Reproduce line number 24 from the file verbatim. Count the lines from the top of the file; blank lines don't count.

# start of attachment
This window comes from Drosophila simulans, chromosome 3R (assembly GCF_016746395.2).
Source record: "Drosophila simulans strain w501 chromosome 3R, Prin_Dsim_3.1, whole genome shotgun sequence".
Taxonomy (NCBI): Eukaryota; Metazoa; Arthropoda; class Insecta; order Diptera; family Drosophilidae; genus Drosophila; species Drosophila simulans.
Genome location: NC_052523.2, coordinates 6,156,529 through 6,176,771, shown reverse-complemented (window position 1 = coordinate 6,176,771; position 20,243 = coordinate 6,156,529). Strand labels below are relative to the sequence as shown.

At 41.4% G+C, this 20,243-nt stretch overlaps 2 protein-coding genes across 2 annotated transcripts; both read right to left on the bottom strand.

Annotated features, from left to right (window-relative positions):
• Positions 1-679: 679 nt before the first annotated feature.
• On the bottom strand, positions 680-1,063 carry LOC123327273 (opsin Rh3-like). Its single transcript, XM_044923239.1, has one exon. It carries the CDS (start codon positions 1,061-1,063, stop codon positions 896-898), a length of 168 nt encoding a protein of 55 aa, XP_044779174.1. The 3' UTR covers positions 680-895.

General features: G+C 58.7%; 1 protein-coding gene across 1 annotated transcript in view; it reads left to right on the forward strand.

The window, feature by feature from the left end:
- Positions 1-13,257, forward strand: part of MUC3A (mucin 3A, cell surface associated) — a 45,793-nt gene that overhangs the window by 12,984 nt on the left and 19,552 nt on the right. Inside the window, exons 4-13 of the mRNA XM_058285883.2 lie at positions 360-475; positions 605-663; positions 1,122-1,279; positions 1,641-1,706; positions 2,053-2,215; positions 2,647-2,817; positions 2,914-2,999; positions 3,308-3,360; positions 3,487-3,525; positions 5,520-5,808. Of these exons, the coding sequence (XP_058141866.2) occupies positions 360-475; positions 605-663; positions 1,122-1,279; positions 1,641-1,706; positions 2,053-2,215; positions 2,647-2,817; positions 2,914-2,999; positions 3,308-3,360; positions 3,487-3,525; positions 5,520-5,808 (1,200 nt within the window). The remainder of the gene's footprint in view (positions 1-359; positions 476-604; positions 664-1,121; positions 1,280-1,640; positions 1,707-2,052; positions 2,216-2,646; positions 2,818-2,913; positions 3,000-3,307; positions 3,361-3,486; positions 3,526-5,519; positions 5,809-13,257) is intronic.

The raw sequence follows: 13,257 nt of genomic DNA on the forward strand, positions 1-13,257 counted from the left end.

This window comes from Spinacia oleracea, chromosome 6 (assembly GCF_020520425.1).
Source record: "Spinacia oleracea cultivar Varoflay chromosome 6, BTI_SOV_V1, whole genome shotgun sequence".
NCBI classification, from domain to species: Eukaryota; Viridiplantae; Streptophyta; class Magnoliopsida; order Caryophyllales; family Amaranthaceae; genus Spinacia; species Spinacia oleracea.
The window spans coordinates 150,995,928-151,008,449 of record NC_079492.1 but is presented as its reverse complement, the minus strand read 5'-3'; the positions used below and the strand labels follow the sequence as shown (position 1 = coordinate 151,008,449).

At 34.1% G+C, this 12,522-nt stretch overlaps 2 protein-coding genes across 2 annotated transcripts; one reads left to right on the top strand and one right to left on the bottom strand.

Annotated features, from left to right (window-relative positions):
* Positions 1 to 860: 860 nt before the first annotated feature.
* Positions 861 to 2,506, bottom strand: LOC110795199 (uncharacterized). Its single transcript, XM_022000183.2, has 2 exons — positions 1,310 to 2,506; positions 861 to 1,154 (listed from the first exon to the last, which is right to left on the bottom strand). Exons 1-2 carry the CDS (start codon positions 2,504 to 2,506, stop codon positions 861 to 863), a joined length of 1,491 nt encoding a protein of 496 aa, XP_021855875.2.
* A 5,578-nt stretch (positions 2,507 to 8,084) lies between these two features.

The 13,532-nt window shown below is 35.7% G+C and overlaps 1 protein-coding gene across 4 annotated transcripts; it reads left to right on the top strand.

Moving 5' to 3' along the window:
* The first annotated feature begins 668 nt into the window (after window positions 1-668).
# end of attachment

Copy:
* The first annotated feature begins 668 nt into the window (after window positions 1-668).